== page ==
Gym regulars face a "crowd issue" in January. A new year and a new resolution often lead to a new crowd at the gym, and new equipment greets a lot of the new sign-ups too. But less than 10 per cent convert to regular customers, according to a study.
Gym regulars face a “crowd issue” in January. A new year and a new resolution often lead to a new crowd at the gym, and new equipment greets a lot of the new sign-ups too. But less than 10 per cent convert to regular customers, according to a study. CMS India, a not-for-profit headed by surgeon Ramen Goel, commissioned a three-year-long study to evaluate the dropout rate; and why losing weight is such a challenge for so many people.
The organisation spoke to over 1,400 gym dropouts in Mumbai and Delhi. At an aggregate level, only 10 per cent of new year sign-ups stay on as regular customers over a year. Of the remaining, about 16 per cent say that they thought they would have time, but realised they didn’t, while 22.4 per cent of them drop out because they cannot get up early in the morning.
About 10 per cent of the people admit that they hate some exercises that their instructors make them do as part of their routine.
A small number — about six per cent — feel that they want to try swimming or yoga or something else instead of the gym. However, the biggest group, a massive 35.6 per cent, say that they are not seeing any difference in their weight and, hence, are losing motivation.
So is lack of willpower not the only reason for the drop-outs after February? “It’s not just the lack of willpower,” Goel told IANS.
“Internationally, experts agree that 60 per cent of obesity is due to genetic causes. Those who are attending the gym with the sole objective of losing weight, soon realise that they may need other interventions too, that will take their genetic obesity into account.”
Goel added: “Sometimes, obese people also feel that they are being watched constantly in the gym. We need to raise awareness that obesity is a complex condition and not just caused by simply eating too much and moving too little.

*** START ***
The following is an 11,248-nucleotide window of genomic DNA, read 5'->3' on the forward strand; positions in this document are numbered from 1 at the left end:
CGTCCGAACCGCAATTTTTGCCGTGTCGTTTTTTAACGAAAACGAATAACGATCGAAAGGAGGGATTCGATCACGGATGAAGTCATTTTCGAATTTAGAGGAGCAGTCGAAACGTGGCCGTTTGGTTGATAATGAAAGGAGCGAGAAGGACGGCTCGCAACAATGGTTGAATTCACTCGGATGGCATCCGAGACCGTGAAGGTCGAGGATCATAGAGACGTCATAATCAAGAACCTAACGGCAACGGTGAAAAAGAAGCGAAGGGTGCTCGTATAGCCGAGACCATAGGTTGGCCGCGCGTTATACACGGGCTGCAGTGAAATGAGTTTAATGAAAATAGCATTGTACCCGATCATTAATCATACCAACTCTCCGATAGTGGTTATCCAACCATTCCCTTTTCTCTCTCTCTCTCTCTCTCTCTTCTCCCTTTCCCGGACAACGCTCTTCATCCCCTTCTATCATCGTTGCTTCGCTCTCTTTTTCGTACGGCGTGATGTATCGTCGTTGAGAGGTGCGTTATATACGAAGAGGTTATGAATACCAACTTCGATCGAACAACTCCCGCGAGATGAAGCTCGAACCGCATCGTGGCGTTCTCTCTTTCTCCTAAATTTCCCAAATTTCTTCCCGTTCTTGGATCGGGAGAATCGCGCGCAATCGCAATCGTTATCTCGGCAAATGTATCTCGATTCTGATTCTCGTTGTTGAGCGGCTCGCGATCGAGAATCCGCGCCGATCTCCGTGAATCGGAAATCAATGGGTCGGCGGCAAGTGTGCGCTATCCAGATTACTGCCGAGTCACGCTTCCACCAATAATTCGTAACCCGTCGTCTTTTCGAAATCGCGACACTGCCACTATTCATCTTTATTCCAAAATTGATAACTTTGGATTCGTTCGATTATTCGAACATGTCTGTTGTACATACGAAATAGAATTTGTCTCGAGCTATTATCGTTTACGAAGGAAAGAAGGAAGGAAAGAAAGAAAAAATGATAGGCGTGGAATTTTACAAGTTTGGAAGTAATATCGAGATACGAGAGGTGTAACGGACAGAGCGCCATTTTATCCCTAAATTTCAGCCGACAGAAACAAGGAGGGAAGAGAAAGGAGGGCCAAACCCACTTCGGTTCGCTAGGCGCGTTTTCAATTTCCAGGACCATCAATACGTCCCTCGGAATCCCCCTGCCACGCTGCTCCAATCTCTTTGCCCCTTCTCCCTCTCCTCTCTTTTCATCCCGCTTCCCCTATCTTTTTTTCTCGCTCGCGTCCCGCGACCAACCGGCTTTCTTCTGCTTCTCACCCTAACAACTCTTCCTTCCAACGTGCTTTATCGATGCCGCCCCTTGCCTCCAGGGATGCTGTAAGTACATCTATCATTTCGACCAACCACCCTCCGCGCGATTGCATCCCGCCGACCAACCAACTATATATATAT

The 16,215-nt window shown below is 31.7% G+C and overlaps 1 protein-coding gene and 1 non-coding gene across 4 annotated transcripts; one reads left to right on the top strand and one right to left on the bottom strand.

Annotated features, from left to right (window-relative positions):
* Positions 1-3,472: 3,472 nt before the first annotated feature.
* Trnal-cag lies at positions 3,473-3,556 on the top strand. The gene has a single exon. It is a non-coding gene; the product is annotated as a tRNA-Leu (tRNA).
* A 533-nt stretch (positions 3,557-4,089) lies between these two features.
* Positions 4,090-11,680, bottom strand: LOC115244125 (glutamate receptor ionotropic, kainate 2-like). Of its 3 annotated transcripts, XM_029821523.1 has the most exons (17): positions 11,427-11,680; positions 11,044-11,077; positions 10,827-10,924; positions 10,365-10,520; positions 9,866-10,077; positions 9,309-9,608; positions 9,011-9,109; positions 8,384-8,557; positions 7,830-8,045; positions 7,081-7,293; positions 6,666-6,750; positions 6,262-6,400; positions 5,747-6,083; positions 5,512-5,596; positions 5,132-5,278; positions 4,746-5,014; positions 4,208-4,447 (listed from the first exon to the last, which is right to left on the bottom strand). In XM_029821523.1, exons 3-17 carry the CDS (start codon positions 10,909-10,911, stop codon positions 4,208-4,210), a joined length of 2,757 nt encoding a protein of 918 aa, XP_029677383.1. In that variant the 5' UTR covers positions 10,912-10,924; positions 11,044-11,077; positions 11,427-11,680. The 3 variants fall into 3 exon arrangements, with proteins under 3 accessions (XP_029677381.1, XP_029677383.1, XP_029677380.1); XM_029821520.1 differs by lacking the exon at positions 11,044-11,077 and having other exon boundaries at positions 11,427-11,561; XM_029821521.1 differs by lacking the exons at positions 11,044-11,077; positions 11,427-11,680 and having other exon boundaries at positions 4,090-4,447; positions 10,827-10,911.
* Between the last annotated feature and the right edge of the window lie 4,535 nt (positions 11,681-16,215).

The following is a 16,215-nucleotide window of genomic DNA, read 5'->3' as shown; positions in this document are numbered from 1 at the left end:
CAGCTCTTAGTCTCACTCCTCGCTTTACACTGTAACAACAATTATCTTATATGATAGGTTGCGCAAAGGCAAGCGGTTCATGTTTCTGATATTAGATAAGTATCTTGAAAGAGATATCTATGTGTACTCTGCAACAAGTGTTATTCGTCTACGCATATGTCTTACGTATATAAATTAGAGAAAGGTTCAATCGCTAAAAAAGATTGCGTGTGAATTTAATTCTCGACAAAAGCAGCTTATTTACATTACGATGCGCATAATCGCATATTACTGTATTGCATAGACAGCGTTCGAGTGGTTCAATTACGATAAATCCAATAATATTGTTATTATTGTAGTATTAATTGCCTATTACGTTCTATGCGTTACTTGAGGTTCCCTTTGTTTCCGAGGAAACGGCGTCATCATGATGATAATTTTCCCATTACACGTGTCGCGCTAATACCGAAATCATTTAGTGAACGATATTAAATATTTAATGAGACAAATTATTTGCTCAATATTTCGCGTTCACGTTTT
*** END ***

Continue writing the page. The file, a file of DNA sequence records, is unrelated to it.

“It is a metabolic, chronic and progressive disease with a significant genetic predisposition. Obesity is a disease that needs treatment, just like diabetes, and exercise is a good habit.” There are other reasons too for quitting the gym. Kevin Samuel, Head Fitness Trainer at Fitso, told IANS: “The body gets adapted to the same workouts being done at the same intensity, so the growth of muscles gets slower.”
A goal also plays a role. “The goal you are working towards is achieved… Say, getting fit for marriage or event or preparing for a marathon. If no new goal is set up, there is nothing to look forward to and thus, no motivation is left to train hard.” So, what can be done to retain them?
“Gamifying the training is the best way to retain interest in gymming. Create group workouts and build friendly competition among group members,” said Samuel.
He also said that variety is the spice that needs to be added to the “curry of gymming”. “Create some interesting routines and workouts to break the monotony and to work on different sets of muscles for the trainee,” he added. Surender Yadav, owner-trainer, SHAPE Perfect fitness Gym, emphasised that body building is not an overnight show.
“One needs to stay focused and regular in order to get the desired results. Now the only way to get them … with the machines is to get them the right amount of motivation through a gymholic partner. “Right partners not only push you but they also guide you well. At the same time, it’s very important to make short-term targets for them as nothing can motivate you more than the joy of achieving a target.”